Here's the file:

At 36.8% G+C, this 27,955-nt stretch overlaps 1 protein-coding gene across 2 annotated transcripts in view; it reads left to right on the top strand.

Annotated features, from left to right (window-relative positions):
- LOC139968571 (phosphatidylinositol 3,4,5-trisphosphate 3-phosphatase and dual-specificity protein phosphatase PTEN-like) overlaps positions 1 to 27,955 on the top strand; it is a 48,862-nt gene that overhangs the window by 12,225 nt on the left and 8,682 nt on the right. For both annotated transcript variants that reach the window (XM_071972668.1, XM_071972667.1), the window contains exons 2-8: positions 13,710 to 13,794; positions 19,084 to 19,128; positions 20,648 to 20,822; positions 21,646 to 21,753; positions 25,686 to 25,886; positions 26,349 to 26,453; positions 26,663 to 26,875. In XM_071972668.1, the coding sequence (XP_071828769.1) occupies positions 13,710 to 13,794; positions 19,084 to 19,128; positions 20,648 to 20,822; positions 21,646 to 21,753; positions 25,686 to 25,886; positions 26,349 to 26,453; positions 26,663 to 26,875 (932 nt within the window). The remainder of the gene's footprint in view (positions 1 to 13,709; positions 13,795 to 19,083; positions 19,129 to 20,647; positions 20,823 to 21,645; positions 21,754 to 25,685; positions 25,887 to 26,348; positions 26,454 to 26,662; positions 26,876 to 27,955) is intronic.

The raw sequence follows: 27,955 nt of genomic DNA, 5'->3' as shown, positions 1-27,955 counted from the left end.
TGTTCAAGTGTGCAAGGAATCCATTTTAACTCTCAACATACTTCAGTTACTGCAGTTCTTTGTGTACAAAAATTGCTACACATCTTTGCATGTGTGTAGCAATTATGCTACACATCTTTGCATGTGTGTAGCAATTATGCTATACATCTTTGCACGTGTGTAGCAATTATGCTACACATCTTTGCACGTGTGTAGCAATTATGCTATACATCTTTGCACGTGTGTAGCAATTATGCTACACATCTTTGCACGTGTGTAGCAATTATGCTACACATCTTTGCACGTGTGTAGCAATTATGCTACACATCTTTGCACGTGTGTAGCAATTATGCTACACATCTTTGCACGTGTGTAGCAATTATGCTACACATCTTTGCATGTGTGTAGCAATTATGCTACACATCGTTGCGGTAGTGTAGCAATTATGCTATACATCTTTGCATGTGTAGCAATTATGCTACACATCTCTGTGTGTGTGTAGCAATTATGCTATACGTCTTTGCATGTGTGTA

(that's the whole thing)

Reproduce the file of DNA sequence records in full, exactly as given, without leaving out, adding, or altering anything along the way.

At 36.8% G+C, this 27,955-nt stretch overlaps 1 protein-coding gene across 2 annotated transcripts in view; it reads left to right on the top strand.

Annotated features, from left to right (window-relative positions):
- LOC139968571 (phosphatidylinositol 3,4,5-trisphosphate 3-phosphatase and dual-specificity protein phosphatase PTEN-like) overlaps positions 1 to 27,955 on the top strand; it is a 48,862-nt gene that overhangs the window by 12,225 nt on the left and 8,682 nt on the right. For both annotated transcript variants that reach the window (XM_071972668.1, XM_071972667.1), the window contains exons 2-8: positions 13,710 to 13,794; positions 19,084 to 19,128; positions 20,648 to 20,822; positions 21,646 to 21,753; positions 25,686 to 25,886; positions 26,349 to 26,453; positions 26,663 to 26,875. In XM_071972668.1, the coding sequence (XP_071828769.1) occupies positions 13,710 to 13,794; positions 19,084 to 19,128; positions 20,648 to 20,822; positions 21,646 to 21,753; positions 25,686 to 25,886; positions 26,349 to 26,453; positions 26,663 to 26,875 (932 nt within the window). The remainder of the gene's footprint in view (positions 1 to 13,709; positions 13,795 to 19,083; positions 19,129 to 20,647; positions 20,823 to 21,645; positions 21,754 to 25,685; positions 25,887 to 26,348; positions 26,454 to 26,662; positions 26,876 to 27,955) is intronic.

The raw sequence follows: 27,955 nt of genomic DNA, 5'->3' as shown, positions 1-27,955 counted from the left end.
TGTTCAAGTGTGCAAGGAATCCATTTTAACTCTCAACATACTTCAGTTACTGCAGTTCTTTGTGTACAAAAATTGCTACACATCTTTGCATGTGTGTAGCAATTATGCTACACATCTTTGCATGTGTGTAGCAATTATGCTATACATCTTTGCACGTGTGTAGCAATTATGCTACACATCTTTGCACGTGTGTAGCAATTATGCTATACATCTTTGCACGTGTGTAGCAATTATGCTACACATCTTTGCACGTGTGTAGCAATTATGCTACACATCTTTGCACGTGTGTAGCAATTATGCTACACATCTTTGCACGTGTGTAGCAATTATGCTACACATCTTTGCACGTGTGTAGCAATTATGCTACACATCTTTGCATGTGTGTAGCAATTATGCTACACATCGTTGCGGTAGTGTAGCAATTATGCTATACATCTTTGCATGTGTAGCAATTATGCTACACATCTCTGTGTGTGTGTAGCAATTATGCTATACGTCTTTGCATGTGTGTA